Being incredibly organised I didn’t have any gels and knowing that without any extra calories I would be in a mess by the end, so I passed The Edge Cycleworks (friendly local bike shop in Lancaster) and bought a couple of Torq gels, finishing one there and then. My usual brand for gels is OTE, but if I’m feeling cheap I go for the Wiggle own brand. I seem to be able to run with any gel, except got Power gels where I had a very bad experience at the Lanzarote Ironman in 1999. I had my second Torq gel as I passed the new university building. Forest Fruits flavour not as nice as the Rhubarb one.

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With only 5km left I slowly made my way home, and managed to not have to add in any silly little loops to make up the distance.

Writing this blog a few hours later, and my legs don’t feel too bad, although my ankles feel stiff so I will probably go for a very gentle swim in the morning. The Montane vest was brilliant. I might have to adjust the straps a little, but it was comfortable and I hardly noticed that I was wearing it. It also had pockets to put my hat and gloves as the run was a little warmer than expected, and various other useful pockets for my phone, keys and gels. A bi thank you to my lovely wife for buying it for me.

Book Review:Alex Hannold – Alone on the Wall

One look at the cover is enough to give many people sweaty palms, and yes he really is standing on a ledge with no ropes or safety equipment.

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A couple of weeks ago me and my beautiful wife went to the local cinema to see Free Solo, a documentary about Alex Hannold’s attempt to climb El Capitan in Yosemite without any ropes, i.e. free solo.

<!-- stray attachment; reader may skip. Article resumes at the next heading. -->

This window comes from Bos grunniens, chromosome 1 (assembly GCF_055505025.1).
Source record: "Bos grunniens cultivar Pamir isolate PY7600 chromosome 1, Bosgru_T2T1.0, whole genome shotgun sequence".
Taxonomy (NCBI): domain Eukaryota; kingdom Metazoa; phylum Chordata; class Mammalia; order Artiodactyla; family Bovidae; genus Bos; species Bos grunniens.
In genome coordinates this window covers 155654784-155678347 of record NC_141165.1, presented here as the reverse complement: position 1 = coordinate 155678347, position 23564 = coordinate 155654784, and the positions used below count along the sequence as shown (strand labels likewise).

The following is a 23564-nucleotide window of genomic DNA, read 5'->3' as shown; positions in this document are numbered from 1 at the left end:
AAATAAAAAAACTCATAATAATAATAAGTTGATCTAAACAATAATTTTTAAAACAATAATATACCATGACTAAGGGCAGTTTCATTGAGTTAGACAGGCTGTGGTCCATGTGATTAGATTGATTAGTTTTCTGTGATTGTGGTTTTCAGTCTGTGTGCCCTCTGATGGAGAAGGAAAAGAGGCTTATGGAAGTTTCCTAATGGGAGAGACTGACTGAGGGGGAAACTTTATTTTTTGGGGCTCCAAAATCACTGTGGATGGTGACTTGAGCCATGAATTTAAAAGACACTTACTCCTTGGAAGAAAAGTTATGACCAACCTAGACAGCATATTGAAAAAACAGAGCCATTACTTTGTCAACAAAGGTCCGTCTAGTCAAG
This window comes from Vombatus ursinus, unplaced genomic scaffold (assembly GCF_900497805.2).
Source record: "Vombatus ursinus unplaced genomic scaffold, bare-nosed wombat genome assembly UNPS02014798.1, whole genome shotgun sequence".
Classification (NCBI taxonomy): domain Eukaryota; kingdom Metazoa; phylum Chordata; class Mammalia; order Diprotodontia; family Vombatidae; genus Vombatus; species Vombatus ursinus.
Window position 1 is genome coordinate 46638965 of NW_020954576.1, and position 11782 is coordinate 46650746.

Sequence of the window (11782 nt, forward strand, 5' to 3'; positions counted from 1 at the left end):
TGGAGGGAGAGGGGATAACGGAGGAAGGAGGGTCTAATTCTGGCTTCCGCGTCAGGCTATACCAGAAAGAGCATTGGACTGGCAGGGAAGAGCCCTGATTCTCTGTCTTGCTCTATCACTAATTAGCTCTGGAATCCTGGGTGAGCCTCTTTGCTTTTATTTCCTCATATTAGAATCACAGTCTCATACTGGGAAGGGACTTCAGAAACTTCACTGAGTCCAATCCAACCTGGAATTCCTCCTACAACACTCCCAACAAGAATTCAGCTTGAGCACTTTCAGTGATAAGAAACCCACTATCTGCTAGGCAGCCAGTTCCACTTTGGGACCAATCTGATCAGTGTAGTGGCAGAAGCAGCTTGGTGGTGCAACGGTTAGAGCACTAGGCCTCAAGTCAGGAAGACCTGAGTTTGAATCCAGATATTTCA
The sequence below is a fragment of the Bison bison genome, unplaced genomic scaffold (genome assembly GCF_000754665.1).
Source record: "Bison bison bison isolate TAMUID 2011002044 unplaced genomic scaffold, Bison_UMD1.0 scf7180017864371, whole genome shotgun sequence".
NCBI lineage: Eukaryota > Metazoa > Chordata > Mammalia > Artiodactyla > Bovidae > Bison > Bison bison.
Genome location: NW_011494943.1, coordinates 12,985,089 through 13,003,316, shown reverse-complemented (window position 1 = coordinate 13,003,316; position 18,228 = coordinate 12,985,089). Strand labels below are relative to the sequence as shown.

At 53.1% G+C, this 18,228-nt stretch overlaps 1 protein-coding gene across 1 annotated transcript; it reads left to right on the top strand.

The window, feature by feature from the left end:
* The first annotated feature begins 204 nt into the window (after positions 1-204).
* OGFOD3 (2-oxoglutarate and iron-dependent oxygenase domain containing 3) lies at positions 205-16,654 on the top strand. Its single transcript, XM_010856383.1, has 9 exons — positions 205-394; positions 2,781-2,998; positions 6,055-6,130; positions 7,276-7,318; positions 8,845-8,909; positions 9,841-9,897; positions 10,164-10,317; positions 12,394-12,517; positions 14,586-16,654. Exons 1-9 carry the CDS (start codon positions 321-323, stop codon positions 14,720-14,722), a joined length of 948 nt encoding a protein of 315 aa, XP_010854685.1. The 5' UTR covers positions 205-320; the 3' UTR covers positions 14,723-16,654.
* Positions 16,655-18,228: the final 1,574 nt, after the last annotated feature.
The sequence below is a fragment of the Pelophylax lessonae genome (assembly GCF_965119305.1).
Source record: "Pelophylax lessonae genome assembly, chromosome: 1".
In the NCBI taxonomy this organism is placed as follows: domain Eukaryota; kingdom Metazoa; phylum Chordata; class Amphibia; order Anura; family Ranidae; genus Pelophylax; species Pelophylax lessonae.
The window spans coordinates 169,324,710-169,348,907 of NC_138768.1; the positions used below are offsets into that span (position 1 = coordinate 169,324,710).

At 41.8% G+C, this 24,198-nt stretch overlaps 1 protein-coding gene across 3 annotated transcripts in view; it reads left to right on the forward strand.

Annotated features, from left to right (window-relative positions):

It was terrifying to watch because El Cap is one huge slab of near vertical granite. Most climbers take two days to climb it, using every piece of equipment available. With a free solo climb there are no second chances. One mistake and you die. I can highly recommend watching the film.

After watching the film I remembered that I had seen clips of a documentary about an earlier climb in Yosemite that Alex had completed. This time on Half Dome. I’ve been to Yosemite twice and absolutely loved it, even walking all the way to the top of Half Dome one time. Alone on the wall is more than Alex’s climb up Half Dome, it covers his whole life and most of his serious climbs, not just the scary free solo ones.

If you are a climber then you already know who Alex Hannold is, but even if you’re not you should check out either this book or one of the documentaries set in Yosemite. Absolutely terrifying, but yet totally gripping.

Ford Parkrun, Ulverston

I’ve blogged a couple of times before about how brilliant parkrun is. Read about my pb at Lancaster parkrun here, and about reaching 25 parkruns here. I’ve also recently started to listen to the free weekly timed parkrun podcast with Vassos Alexander (former sports bloke from the Chris Evans radio show) and Louise Ayling (uber-parkrun tourist), which is very enjoyable. One item that caught my attention was the extra stats that were available if you download a plug-in for either Chrome or Firefox. I will blog about these stats sometime in the future, but one of them that was particularly interesting was my NENDY – Nearest Event Not Done Yet. According to the stats, based on distance as the crow flies from my home parkrun of Lancaster, my NENDY was Ford parkrun in Ulverston. Me and my beautiful wife therefore decided that this Saturday we would have a road trip, along with our loyal pointer, Nelly.

Ford parkrun is fairly new, with today being only the 24th event. We found the park without too much trouble and were immediately welcomed as old friends. Due to it being a bit damp we would be running the ‘winter’ route, which was four laps, including quite a tough little hill.